Duperon Corporation, leader in innovative preliminary liquids/solids separation systems, today announced that Duperon President Mark Turpin has joined the Berg Business Board. The Berg Business Board is a group of area businessmen and women who lend their expertise, advice, and support to Heidelberg University students. By providing resources, evaluating programmes, and offering internship positions, the board offers valuable industry experience and makes connections between classes and real jobs.
“It’s an honour to serve the Berg Business Board and a pleasure to bring together two of my passions – the water industry and the next generation of water leaders,” said Turpin. “Not only do I get to work with the students at Heidelberg University, my alma mater, but serving on Berg Business Board will also bring me closer to the National Center for Water Quality Research (NCWQR). Strengthening the connections between Heidelberg University students and the water industry while also partnering with the NCWQR to improve Heidelberg’s water science curriculum is a wonderful personal opportunity to support and nurture the future leaders of the water industry.”
Initially, Turpin will collaborate with Laura Johnson, director of the NCWQR, Bryan Smith, dean of The School of Natural Sciences and Allied Health Sciences, and others at Heidelberg University to improve the curriculum for their new Watershed Science concentration for Environmental Science. They will work together to develop ideas on how to expand the program into a stand-alone major.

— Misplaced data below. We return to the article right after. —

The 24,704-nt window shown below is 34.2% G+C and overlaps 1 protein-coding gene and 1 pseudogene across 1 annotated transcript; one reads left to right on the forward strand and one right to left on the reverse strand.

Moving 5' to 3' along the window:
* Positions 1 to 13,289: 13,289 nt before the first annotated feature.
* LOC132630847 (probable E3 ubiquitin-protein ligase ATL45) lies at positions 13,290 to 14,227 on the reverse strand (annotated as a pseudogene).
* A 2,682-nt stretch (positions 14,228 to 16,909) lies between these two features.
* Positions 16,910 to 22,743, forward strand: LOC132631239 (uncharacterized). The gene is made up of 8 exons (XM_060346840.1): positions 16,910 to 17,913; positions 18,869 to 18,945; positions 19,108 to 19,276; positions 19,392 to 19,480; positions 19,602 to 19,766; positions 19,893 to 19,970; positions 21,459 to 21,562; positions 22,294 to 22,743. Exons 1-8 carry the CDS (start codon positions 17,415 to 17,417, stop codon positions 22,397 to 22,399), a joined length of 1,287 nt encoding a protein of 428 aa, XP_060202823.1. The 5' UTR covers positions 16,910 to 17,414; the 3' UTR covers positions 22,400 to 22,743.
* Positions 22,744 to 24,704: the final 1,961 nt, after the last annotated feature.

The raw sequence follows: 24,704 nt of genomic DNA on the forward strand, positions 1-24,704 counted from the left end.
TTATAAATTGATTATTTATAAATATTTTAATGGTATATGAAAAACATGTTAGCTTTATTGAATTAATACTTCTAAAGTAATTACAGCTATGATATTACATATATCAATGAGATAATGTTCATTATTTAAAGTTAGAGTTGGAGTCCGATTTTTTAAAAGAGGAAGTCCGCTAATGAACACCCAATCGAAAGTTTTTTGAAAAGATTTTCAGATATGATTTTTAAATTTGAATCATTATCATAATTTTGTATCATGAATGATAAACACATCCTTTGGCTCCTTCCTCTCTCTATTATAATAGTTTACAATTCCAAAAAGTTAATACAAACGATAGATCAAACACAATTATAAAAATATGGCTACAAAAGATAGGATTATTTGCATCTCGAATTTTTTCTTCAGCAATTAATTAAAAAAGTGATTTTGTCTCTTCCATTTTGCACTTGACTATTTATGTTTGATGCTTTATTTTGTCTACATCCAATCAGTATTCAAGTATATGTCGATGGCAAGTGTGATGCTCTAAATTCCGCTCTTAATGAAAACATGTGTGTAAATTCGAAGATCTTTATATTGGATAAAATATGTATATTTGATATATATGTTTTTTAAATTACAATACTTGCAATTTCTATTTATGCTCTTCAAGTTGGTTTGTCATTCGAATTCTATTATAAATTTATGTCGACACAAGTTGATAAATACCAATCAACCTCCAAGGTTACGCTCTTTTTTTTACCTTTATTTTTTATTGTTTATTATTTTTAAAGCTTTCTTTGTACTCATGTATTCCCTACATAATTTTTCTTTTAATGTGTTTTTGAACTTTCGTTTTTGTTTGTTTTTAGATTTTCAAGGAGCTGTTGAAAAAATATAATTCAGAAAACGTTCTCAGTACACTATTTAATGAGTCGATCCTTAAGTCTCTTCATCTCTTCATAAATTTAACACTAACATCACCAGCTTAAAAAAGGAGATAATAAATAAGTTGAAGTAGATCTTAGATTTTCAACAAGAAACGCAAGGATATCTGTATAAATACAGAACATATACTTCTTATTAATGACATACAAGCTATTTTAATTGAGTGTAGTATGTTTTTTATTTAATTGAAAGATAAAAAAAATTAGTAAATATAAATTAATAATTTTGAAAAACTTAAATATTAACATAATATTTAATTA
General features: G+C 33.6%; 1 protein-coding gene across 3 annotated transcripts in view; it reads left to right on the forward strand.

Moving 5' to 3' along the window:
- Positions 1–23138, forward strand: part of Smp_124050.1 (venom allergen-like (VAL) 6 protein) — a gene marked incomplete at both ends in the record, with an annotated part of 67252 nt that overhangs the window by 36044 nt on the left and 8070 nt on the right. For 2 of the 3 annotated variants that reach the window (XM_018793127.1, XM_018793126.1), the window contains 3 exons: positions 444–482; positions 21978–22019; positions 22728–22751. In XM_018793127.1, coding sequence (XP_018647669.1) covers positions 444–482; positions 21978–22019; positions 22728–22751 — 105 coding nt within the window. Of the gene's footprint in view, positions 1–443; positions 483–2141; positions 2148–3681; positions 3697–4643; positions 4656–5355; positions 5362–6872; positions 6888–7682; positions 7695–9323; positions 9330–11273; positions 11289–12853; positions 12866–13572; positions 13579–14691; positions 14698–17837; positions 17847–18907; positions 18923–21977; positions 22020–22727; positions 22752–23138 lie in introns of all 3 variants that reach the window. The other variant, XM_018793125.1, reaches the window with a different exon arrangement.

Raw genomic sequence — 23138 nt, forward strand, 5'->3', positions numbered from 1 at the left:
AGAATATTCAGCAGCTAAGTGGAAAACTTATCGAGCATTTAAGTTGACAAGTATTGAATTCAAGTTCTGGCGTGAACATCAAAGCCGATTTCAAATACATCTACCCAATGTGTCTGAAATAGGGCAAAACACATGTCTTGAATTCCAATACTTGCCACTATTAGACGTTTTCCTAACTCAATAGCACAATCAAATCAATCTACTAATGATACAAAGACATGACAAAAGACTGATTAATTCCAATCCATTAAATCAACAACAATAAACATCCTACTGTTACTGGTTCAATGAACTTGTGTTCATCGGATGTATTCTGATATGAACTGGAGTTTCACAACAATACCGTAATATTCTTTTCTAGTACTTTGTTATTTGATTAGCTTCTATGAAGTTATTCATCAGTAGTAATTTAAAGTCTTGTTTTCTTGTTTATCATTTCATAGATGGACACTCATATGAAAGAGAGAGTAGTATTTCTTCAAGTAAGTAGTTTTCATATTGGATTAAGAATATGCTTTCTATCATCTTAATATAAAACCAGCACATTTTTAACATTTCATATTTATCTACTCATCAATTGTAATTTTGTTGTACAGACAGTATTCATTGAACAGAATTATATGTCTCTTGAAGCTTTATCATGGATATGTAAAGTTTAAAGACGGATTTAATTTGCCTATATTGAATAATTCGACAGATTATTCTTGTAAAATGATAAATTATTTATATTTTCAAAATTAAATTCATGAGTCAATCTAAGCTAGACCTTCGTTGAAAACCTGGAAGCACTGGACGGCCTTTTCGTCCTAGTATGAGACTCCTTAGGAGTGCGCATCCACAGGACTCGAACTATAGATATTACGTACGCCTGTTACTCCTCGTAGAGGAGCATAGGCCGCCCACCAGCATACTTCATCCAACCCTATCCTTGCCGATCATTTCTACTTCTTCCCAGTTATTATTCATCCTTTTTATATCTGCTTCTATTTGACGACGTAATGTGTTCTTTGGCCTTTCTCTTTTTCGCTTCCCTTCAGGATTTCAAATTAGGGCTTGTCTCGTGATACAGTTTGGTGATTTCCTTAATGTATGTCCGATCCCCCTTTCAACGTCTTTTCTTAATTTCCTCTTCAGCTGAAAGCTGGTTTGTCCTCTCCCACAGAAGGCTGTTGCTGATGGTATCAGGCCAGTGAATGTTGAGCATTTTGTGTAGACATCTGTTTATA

On April 4, Johnson will present Nutrients – The Good, the Bad, and the Ugly about HABs in the Great Lakes at the WWEMA (Water & Wastewater Equipment Manufacturers Association) 46th Washington Forum. Turpin, who served as chairman of WWEMA from December 2016 to January 2018, will host a luncheon connecting Johnson with water equipment manufacturers to facilitate a dialogue that will help strengthen Heidelberg’s water science curriculum.
NCWQR director Laura Johnson is an expert in nutrient and sediment export from headwater streams to large watersheds. Johnson is involved in issues in Lake Erie and the Ohio River Watershed, specialising in aquatic biogeochemistry, stream and river ecology, anthropogenic impacts on water resources and microbial ecology. The NCWQR supports the sustainable use of soil and water resources and helps protect human health and the ecological integrity of aquatic ecosystems through research, monitoring, education, and outreach. The team performs research such as chemical analysis of freshwater samples, biological assessment of aquatic communities, and watershed modelling throughout the Great Lakes region. The NCWQR has been at the forefront of the algae crisis in northwest Ohio.